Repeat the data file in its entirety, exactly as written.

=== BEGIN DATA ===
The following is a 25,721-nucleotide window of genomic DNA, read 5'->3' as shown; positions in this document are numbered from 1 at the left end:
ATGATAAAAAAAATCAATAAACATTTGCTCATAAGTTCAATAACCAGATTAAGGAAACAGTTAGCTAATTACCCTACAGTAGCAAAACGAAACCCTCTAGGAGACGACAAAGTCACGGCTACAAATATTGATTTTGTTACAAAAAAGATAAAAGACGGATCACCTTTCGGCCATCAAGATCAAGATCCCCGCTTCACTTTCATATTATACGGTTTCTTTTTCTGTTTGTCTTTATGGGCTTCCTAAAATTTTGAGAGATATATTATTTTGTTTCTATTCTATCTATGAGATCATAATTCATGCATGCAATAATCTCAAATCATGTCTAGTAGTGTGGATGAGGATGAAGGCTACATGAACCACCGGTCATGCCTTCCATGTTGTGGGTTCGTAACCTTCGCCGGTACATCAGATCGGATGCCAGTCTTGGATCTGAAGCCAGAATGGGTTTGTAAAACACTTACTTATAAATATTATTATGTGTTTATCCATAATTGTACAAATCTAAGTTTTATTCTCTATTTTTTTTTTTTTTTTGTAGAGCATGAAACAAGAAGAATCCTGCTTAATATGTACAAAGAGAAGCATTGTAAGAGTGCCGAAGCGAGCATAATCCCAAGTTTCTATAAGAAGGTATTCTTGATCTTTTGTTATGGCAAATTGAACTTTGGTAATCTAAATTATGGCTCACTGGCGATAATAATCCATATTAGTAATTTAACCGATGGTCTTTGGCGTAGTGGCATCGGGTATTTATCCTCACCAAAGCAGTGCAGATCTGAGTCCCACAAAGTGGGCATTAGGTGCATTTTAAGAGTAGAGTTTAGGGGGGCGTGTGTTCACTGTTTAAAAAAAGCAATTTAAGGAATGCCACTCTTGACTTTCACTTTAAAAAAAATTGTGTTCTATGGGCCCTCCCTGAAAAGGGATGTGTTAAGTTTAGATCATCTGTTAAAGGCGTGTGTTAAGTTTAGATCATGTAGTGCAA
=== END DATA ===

The following is a 25,721-nucleotide window of genomic DNA, read 5'->3' as shown; positions in this document are numbered from 1 at the left end:
ATGATAAAAAAAATCAATAAACATTTGCTCATAAGTTCAATAACCAGATTAAGGAAACAGTTAGCTAATTACCCTACAGTAGCAAAACGAAACCCTCTAGGAGACGACAAAGTCACGGCTACAAATATTGATTTTGTTACAAAAAAGATAAAAGACGGATCACCTTTCGGCCATCAAGATCAAGATCCCCGCTTCACTTTCATATTATACGGTTTCTTTTTCTGTTTGTCTTTATGGGCTTCCTAAAATTTTGAGAGATATATTATTTTGTTTCTATTCTATCTATGAGATCATAATTCATGCATGCAATAATCTCAAATCATGTCTAGTAGTGTGGATGAGGATGAAGGCTACATGAACCACCGGTCATGCCTTCCATGTTGTGGGTTCGTAACCTTCGCCGGTACATCAGATCGGATGCCAGTCTTGGATCTGAAGCCAGAATGGGTTTGTAAAACACTTACTTATAAATATTATTATGTGTTTATCCATAATTGTACAAATCTAAGTTTTATTCTCTATTTTTTTTTTTTTTTTGTAGAGCATGAAACAAGAAGAATCCTGCTTAATATGTACAAAGAGAAGCATTGTAAGAGTGCCGAAGCGAGCATAATCCCAAGTTTCTATAAGAAGGTATTCTTGATCTTTTGTTATGGCAAATTGAACTTTGGTAATCTAAATTATGGCTCACTGGCGATAATAATCCATATTAGTAATTTAACCGATGGTCTTTGGCGTAGTGGCATCGGGTATTTATCCTCACCAAAGCAGTGCAGATCTGAGTCCCACAAAGTGGGCATTAGGTGCATTTTAAGAGTAGAGTTTAGGGGGGCGTGTGTTCACTGTTTAAAAAAAGCAATTTAAGGAATGCCACTCTTGACTTTCACTTTAAAAAAAATTGTGTTCTATGGGCCCTCCCTGAAAAGGGATGTGTTAAGTTTAGATCATCTGTTAAAGGCGTGTGTTAAGTTTAGATCATGTAGTGCAA